Budget ‘winners’ haven’t really won

Central Coast motorists can expect some relief at the bowser from the Budget

To describe motorists, low-income earners and first house buyers as “big winners” in the federal Budget requires an extraordinary leap of faith (“Budget wins for motorists, low- to middle-income earners and first home buyers”, PP 053). 

Motorists will gain the advantage, for a brief period, of a temporary reduction in excise duty – which might or might not flow through to consumers, depending on the reliability of the oil companies in passing on this windfall, after which the price will, presumably, revert to current levels.

Apart from the political backlash that is sure to ensue when the concession is withdrawn, how will the Government make up the revenue shortfall, which will be substantial?

It will mean cuts in services, increased borrowings or deepening debt (or all three), so motorists will still wind up paying for this measly handout in ways that they might find even less palatable than bearing the price at the pump.

This is the old sleight-of-hand trick of appearing to confer a benefit while not mentioning that the recipient will suffer in other ways.

Pensioners and job-seekers will receive a derisory single payment of $250 to boost their lifestyle, at a time when the JobSeeker payment is below poverty level and falling even further behind with increasing inflation.

This supplement of 68 cents a day is little more than an insult and is obviously only intended to allow SloMo to say he is doing “something” about the plight of low-income earners, after a decade of doing nothing.

A similar thing might be said about the tax offset, which will mean that “some people may get up to $1,500 back”. However, what it will mean in reality is most people will get very little and a good number will get nothing at all.

This is from a Government that has enacted massive tax reductions for the wealthy and skewed the tax system so the richest pay little in tax or, in many cases, nothing at all.

As for the first home buyer grant, we have ample evidence the only effect of these handouts is to push prices even higher and make the accumulation of a deposit even further out of reach for the average citizen.

It is a flashy gesture that will benefit real-estate speculators (no doubt, Government supporters) but is completely meaningless in the overall context of the housing problem, which the Government obviously prefers to keep on the back burner as “too hard”.

It is interesting that, in a period of no immigration, house prices have continued to rise dramatically, showing it is not growth in migrant population (so commonly blamed) generating overheated increases in the market.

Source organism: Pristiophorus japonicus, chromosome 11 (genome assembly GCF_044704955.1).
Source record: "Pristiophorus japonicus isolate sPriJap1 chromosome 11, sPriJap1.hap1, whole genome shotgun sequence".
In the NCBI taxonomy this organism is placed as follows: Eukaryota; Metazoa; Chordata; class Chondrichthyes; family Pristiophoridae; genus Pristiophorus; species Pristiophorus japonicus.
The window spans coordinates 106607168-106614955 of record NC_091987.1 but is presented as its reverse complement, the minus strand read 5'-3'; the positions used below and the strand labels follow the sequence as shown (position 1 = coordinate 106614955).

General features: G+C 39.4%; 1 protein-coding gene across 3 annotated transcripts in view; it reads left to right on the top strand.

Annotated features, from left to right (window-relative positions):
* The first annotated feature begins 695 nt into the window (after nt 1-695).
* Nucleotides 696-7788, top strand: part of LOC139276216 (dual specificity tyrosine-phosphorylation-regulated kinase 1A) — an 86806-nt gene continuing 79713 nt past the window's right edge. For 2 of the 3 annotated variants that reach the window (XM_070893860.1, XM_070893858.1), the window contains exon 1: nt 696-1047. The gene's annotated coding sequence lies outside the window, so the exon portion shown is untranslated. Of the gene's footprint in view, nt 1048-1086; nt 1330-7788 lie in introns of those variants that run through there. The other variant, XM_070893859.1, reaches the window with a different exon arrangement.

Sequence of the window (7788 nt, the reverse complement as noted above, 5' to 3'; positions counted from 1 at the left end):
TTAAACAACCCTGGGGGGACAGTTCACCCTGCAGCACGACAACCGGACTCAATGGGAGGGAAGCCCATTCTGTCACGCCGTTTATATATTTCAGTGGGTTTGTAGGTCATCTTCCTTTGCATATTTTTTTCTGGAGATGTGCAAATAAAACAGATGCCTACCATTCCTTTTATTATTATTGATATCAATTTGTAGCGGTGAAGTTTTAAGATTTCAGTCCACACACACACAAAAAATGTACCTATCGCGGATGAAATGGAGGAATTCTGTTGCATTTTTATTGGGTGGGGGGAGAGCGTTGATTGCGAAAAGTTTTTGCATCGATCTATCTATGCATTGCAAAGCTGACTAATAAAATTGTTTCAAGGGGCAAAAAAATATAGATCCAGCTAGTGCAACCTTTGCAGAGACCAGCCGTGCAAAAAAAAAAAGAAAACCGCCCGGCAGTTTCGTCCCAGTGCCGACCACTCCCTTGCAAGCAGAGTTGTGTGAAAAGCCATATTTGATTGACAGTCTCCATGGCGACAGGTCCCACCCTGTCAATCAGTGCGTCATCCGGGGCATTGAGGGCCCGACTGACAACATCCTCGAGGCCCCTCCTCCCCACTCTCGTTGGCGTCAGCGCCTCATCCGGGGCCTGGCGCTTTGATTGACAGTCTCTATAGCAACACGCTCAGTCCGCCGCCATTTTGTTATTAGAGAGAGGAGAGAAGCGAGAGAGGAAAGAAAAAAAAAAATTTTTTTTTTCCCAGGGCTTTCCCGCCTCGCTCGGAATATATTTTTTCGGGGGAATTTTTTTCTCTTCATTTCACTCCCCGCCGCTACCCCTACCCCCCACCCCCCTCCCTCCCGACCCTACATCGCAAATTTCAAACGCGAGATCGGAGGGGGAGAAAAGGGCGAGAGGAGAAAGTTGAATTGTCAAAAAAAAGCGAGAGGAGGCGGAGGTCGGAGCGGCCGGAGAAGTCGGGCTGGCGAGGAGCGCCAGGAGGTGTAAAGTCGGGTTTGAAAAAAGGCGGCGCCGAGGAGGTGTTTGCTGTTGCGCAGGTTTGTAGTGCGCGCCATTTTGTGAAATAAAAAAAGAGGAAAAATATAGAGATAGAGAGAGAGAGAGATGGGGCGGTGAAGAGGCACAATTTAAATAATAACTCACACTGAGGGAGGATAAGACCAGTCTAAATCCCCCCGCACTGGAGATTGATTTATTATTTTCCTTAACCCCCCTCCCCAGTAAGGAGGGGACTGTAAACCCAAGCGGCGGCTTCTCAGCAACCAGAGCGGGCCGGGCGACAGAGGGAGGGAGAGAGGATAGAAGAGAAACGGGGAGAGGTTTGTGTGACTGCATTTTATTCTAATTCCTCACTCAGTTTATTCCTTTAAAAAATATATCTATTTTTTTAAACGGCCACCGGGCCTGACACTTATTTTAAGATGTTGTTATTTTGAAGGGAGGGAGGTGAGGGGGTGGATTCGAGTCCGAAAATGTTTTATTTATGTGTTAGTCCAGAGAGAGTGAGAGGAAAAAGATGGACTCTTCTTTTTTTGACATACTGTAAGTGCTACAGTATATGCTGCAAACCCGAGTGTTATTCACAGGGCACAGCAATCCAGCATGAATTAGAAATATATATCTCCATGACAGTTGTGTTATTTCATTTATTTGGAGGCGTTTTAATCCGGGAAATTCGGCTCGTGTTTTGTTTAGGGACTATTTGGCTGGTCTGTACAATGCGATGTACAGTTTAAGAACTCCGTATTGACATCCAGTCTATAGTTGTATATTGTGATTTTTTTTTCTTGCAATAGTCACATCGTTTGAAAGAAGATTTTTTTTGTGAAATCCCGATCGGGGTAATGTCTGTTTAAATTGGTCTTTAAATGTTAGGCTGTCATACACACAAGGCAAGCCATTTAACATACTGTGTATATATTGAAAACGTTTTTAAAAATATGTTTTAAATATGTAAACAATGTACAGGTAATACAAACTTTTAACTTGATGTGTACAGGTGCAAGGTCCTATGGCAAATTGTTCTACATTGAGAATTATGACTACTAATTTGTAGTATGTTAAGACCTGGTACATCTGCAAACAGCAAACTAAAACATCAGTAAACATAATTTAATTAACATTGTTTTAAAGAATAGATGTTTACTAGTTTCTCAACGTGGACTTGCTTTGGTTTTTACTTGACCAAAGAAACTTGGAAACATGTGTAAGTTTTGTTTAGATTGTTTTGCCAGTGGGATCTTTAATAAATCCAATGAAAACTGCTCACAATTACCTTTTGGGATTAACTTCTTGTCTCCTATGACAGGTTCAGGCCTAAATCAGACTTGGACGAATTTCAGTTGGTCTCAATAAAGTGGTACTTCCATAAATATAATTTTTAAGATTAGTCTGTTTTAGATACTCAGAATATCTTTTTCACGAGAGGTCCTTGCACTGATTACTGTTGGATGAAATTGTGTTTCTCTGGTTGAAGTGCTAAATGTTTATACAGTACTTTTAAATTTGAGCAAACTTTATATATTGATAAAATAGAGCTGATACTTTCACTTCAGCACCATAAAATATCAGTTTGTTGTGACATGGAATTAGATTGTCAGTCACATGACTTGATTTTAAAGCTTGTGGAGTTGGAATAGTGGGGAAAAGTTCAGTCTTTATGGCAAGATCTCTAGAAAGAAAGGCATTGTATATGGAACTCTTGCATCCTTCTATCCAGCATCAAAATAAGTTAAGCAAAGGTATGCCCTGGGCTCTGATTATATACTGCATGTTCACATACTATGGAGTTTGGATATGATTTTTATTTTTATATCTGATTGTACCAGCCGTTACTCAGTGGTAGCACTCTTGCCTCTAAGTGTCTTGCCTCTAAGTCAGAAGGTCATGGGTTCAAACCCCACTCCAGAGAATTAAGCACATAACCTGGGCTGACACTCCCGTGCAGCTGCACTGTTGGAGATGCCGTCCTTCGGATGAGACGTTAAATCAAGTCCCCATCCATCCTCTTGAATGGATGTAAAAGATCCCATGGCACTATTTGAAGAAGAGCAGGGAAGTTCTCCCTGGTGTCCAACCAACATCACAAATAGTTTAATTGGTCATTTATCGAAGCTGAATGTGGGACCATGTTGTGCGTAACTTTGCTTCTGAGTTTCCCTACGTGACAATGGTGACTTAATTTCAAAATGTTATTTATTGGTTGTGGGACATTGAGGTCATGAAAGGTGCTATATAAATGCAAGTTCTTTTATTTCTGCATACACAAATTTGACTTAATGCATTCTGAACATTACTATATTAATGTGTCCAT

The Government is, of course, terrified that any attempt to correct the market will result in a fall in values, thus detrimentally affecting its main electoral base.

With respect to other measures of importance, the changes in parental leave (the stingiest in the OECD) will have no impact, because the amounts being paid will be insufficient for an ordinary wage-earner to live on; the budget of agencies dealing with climate change will be cut by 35 per cent (pretty clear evidence of the strength of SloMo’s commitment to net zero emissions); there is no provision for improvement of the aged-care system, which is in desperate straits now and will become even more integral to our social balance, as the population ages; and no attempt has been made to tackle the home-care crisis, which forces aged-care responsibilities onto families and voluntary carers who are already over-stretched so the Government can show budget “economies”.

On the other hand, we have tens of billions of dollars in concealed pork-barrelling funds, hidden as unspecified “regional projects”, ready to be rolled out in marginal electorates.

All this and deficits for the next 10 years. Churchill’s old maxim that anything the government promises you is going to be paid for with money the government took from you in the first place has now been changed to say that anything the government promises you will be paid for by putting it on your credit card.

What is disheartening is the Opposition seems to have little to offer as an alternative. SloMo’s jibe that Albanese hopes to slide into office unnoticed has some potency: what is the point of changing the Government when the Opposition is pretty much only offering more of the same?

Of course, there are small points of difference.

It does appear the Opposition has some intention of establishing the Integrity Commission that SloMo promised in 2019 and has (not surprisingly, given the performance of many of his MPs) shied away from ever since.

Also, some members of Labor appear to have a bit of a clue about the subtlety of our relations with China, which cannot be said for the Government.

Would these distinctions be enough to swing the vote?

Email, Apr 3
Bruce Hyland, Woy Woy